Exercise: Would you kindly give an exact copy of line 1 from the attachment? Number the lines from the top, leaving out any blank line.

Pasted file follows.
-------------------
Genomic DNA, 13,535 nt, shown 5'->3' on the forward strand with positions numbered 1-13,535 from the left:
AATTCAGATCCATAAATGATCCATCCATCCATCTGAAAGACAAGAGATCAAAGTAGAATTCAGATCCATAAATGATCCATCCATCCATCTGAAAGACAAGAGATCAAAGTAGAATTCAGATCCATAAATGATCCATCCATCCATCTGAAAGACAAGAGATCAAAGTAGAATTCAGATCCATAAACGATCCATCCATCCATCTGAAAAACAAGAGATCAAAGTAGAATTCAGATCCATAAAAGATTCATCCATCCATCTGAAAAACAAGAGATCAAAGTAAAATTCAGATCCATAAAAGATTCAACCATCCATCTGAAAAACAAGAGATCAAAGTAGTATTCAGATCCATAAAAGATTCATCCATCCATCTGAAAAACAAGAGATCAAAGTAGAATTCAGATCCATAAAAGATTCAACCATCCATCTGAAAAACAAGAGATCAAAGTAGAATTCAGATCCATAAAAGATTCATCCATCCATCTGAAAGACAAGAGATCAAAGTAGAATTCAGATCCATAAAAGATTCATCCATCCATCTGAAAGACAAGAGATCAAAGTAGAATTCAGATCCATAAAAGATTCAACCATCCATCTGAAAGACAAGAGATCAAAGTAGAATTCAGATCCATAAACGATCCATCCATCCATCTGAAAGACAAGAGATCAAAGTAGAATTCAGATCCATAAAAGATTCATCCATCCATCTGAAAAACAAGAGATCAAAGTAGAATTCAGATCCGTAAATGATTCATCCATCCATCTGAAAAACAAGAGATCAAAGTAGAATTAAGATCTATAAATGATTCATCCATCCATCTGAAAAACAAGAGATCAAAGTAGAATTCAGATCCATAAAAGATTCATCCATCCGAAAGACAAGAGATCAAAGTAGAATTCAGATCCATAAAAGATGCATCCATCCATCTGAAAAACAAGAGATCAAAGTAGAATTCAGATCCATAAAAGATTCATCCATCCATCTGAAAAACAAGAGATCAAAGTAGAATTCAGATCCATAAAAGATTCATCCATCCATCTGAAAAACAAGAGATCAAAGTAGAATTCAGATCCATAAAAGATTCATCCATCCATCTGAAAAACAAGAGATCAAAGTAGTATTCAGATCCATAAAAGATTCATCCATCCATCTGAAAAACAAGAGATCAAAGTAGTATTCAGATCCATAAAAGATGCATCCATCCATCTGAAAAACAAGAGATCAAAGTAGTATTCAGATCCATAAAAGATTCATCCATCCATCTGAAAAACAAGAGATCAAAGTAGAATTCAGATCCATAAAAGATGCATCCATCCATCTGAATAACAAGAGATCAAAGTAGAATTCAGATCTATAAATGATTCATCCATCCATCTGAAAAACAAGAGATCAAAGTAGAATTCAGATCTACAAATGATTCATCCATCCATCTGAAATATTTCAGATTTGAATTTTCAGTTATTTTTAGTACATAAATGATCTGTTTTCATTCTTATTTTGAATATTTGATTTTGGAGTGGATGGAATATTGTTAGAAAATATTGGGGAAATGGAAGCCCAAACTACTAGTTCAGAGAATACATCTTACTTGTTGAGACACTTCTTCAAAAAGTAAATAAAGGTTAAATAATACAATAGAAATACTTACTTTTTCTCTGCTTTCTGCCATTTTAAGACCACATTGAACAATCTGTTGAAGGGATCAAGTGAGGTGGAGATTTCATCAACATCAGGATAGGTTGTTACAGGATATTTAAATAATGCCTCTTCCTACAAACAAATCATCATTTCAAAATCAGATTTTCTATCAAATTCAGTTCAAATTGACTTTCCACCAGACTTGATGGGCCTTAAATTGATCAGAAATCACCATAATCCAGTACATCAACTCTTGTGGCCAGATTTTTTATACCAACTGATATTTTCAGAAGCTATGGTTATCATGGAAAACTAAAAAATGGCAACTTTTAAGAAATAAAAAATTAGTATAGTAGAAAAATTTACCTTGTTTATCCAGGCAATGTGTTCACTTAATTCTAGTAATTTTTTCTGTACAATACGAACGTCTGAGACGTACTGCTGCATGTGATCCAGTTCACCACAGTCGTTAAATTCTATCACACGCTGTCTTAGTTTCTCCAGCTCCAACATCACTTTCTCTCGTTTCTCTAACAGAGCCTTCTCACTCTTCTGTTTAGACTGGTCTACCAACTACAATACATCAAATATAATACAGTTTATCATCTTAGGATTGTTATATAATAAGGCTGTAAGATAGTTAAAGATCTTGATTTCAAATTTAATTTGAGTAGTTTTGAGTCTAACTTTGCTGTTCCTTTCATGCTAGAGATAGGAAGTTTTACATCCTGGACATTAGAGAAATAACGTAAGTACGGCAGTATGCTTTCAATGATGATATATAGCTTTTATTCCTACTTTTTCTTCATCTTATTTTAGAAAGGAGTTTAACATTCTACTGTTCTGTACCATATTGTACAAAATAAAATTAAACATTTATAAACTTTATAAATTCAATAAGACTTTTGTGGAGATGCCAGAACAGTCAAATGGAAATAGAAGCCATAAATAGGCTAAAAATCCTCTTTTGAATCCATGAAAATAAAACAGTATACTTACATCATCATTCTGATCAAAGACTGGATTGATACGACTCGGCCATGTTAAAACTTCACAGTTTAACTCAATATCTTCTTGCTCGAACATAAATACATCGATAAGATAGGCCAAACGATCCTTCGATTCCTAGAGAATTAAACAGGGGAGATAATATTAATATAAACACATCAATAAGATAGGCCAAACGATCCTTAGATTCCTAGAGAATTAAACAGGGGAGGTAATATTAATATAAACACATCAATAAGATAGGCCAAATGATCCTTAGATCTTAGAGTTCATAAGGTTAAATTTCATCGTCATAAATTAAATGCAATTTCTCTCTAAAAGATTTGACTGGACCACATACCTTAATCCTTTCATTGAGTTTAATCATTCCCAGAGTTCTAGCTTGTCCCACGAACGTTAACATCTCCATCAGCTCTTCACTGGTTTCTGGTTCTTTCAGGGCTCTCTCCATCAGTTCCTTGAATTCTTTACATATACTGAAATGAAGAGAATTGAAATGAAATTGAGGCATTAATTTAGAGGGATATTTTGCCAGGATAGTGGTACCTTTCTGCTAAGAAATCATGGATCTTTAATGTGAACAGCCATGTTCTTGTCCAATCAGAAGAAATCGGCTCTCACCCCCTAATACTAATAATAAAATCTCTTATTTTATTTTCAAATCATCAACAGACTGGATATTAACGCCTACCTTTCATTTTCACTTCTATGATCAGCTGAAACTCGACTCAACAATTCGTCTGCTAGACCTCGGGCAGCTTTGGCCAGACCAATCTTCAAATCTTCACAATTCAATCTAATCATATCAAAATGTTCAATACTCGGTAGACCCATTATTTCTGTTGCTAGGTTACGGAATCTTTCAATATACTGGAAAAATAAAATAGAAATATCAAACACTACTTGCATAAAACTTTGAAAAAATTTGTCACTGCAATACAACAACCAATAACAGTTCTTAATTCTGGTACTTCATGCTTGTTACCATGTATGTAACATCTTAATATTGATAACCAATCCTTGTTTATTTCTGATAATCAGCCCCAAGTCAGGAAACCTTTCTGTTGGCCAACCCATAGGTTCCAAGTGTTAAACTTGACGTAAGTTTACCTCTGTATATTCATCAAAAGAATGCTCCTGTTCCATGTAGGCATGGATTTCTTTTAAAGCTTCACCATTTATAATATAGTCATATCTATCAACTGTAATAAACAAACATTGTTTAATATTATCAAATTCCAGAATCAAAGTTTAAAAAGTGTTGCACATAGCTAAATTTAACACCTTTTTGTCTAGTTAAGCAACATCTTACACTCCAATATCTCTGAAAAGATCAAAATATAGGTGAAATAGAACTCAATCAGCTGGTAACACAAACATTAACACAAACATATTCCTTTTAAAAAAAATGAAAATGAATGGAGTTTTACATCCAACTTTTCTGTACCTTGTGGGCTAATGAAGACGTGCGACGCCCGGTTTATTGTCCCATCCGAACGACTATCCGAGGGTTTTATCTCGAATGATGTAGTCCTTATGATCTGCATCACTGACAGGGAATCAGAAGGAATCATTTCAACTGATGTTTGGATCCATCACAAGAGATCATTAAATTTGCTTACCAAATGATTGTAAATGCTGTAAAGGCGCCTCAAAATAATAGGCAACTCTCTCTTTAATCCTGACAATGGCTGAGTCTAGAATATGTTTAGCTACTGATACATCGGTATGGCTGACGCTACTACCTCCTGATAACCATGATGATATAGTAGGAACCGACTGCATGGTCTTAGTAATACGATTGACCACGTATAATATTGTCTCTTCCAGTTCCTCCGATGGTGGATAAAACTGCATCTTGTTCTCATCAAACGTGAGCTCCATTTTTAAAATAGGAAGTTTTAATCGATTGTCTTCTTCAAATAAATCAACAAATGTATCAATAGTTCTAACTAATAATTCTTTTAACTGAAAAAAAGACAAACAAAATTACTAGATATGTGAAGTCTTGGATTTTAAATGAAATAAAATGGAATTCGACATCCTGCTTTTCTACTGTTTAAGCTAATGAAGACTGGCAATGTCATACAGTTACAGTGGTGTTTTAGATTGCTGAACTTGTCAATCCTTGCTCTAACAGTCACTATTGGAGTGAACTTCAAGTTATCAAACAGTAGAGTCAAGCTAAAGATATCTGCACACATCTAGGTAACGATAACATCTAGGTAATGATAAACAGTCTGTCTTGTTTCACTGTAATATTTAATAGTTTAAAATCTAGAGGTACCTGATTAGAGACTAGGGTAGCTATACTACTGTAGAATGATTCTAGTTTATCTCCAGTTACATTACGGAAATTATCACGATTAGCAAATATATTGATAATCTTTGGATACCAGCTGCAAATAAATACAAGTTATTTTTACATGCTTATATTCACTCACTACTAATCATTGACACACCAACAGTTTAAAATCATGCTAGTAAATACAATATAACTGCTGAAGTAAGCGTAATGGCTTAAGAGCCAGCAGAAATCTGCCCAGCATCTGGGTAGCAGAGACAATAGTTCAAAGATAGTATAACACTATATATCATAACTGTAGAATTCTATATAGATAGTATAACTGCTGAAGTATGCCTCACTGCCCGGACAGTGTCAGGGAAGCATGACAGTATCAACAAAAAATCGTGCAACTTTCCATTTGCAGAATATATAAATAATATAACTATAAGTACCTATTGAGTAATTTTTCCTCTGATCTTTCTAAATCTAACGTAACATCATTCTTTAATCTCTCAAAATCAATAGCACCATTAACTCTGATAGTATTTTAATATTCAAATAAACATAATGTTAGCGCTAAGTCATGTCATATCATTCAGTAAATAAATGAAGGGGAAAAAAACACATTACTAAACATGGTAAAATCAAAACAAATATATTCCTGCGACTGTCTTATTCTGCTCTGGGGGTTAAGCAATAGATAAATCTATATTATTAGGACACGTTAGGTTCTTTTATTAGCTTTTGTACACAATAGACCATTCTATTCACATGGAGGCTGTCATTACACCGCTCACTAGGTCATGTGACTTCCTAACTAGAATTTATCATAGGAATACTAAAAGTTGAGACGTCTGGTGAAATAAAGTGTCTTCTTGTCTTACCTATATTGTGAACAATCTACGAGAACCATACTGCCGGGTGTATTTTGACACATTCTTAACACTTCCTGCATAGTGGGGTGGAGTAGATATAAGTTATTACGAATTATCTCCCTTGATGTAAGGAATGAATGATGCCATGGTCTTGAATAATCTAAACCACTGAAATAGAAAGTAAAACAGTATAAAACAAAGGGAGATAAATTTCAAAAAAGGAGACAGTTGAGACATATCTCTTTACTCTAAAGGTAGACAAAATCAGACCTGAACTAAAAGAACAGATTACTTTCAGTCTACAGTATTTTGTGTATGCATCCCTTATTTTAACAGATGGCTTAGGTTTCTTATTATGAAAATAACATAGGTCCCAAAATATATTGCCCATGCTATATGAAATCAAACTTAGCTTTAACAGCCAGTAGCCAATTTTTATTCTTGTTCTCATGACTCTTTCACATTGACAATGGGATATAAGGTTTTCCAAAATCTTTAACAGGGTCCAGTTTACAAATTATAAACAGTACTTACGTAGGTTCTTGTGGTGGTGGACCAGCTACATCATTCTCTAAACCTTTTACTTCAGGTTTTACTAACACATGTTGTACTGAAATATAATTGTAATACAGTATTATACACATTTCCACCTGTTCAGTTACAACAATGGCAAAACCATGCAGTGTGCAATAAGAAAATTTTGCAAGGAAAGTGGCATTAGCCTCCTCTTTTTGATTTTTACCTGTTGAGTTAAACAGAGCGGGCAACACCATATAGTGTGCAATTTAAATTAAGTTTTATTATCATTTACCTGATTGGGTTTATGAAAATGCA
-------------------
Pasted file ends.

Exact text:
Genomic DNA, 13,535 nt, shown 5'->3' on the forward strand with positions numbered 1-13,535 from the left: